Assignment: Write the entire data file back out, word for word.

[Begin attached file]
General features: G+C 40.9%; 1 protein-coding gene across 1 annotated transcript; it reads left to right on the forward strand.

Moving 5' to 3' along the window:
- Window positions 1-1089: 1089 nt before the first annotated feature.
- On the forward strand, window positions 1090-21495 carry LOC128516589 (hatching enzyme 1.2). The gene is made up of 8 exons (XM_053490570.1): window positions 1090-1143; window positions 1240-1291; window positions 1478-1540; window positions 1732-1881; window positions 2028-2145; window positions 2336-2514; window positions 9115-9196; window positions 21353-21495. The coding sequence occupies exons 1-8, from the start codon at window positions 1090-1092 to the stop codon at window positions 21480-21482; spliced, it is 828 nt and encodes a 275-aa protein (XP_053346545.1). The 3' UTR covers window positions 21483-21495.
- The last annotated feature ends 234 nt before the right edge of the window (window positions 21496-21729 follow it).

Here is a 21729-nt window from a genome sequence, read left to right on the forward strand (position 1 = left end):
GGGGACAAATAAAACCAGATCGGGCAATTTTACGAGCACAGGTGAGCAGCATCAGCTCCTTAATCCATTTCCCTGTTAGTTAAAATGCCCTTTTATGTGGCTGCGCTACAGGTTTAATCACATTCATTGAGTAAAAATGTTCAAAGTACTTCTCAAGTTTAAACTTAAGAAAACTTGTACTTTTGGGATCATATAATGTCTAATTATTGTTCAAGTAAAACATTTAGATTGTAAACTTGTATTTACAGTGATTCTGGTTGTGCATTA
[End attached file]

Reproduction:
General features: G+C 40.9%; 1 protein-coding gene across 1 annotated transcript; it reads left to right on the forward strand.

Moving 5' to 3' along the window:
- Window positions 1-1089: 1089 nt before the first annotated feature.
- On the forward strand, window positions 1090-21495 carry LOC128516589 (hatching enzyme 1.2). The gene is made up of 8 exons (XM_053490570.1): window positions 1090-1143; window positions 1240-1291; window positions 1478-1540; window positions 1732-1881; window positions 2028-2145; window positions 2336-2514; window positions 9115-9196; window positions 21353-21495. The coding sequence occupies exons 1-8, from the start codon at window positions 1090-1092 to the stop codon at window positions 21480-21482; spliced, it is 828 nt and encodes a 275-aa protein (XP_053346545.1). The 3' UTR covers window positions 21483-21495.
- The last annotated feature ends 234 nt before the right edge of the window (window positions 21496-21729 follow it).

Here is a 21729-nt window from a genome sequence, read left to right on the forward strand (position 1 = left end):
GGGGACAAATAAAACCAGATCGGGCAATTTTACGAGCACAGGTGAGCAGCATCAGCTCCTTAATCCATTTCCCTGTTAGTTAAAATGCCCTTTTATGTGGCTGCGCTACAGGTTTAATCACATTCATTGAGTAAAAATGTTCAAAGTACTTCTCAAGTTTAAACTTAAGAAAACTTGTACTTTTGGGATCATATAATGTCTAATTATTGTTCAAGTAAAACATTTAGATTGTAAACTTGTATTTACAGTGATTCTGGTTGTGCATTA